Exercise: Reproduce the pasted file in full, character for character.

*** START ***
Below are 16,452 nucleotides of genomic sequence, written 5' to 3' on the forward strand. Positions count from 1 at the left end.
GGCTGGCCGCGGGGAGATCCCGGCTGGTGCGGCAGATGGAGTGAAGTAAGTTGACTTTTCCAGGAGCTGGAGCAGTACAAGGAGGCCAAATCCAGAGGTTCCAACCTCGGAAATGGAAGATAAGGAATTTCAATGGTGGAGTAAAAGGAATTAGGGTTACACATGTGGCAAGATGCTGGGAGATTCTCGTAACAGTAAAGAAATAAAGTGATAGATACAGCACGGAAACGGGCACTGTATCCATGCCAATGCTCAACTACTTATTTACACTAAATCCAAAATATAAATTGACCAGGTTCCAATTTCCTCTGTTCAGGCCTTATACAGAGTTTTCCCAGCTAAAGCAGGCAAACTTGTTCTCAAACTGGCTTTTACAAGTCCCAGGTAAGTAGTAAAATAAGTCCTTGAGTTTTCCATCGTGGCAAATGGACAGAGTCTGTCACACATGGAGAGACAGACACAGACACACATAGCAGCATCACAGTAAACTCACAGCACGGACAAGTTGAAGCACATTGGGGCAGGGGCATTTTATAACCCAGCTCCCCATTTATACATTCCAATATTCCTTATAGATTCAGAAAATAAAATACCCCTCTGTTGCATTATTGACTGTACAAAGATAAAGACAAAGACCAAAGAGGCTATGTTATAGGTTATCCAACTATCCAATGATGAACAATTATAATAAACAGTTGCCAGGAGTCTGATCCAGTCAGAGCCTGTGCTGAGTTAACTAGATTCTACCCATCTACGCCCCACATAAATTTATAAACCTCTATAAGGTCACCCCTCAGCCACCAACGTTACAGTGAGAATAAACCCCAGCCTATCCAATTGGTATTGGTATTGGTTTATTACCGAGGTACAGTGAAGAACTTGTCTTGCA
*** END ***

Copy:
Below are 16,452 nucleotides of genomic sequence, written 5' to 3' on the forward strand. Positions count from 1 at the left end.
GGCTGGCCGCGGGGAGATCCCGGCTGGTGCGGCAGATGGAGTGAAGTAAGTTGACTTTTCCAGGAGCTGGAGCAGTACAAGGAGGCCAAATCCAGAGGTTCCAACCTCGGAAATGGAAGATAAGGAATTTCAATGGTGGAGTAAAAGGAATTAGGGTTACACATGTGGCAAGATGCTGGGAGATTCTCGTAACAGTAAAGAAATAAAGTGATAGATACAGCACGGAAACGGGCACTGTATCCATGCCAATGCTCAACTACTTATTTACACTAAATCCAAAATATAAATTGACCAGGTTCCAATTTCCTCTGTTCAGGCCTTATACAGAGTTTTCCCAGCTAAAGCAGGCAAACTTGTTCTCAAACTGGCTTTTACAAGTCCCAGGTAAGTAGTAAAATAAGTCCTTGAGTTTTCCATCGTGGCAAATGGACAGAGTCTGTCACACATGGAGAGACAGACACAGACACACATAGCAGCATCACAGTAAACTCACAGCACGGACAAGTTGAAGCACATTGGGGCAGGGGCATTTTATAACCCAGCTCCCCATTTATACATTCCAATATTCCTTATAGATTCAGAAAATAAAATACCCCTCTGTTGCATTATTGACTGTACAAAGATAAAGACAAAGACCAAAGAGGCTATGTTATAGGTTATCCAACTATCCAATGATGAACAATTATAATAAACAGTTGCCAGGAGTCTGATCCAGTCAGAGCCTGTGCTGAGTTAACTAGATTCTACCCATCTACGCCCCACATAAATTTATAAACCTCTATAAGGTCACCCCTCAGCCACCAACGTTACAGTGAGAATAAACCCCAGCCTATCCAATTGGTATTGGTATTGGTTTATTACCGAGGTACAGTGAAGAACTTGTCTTGCA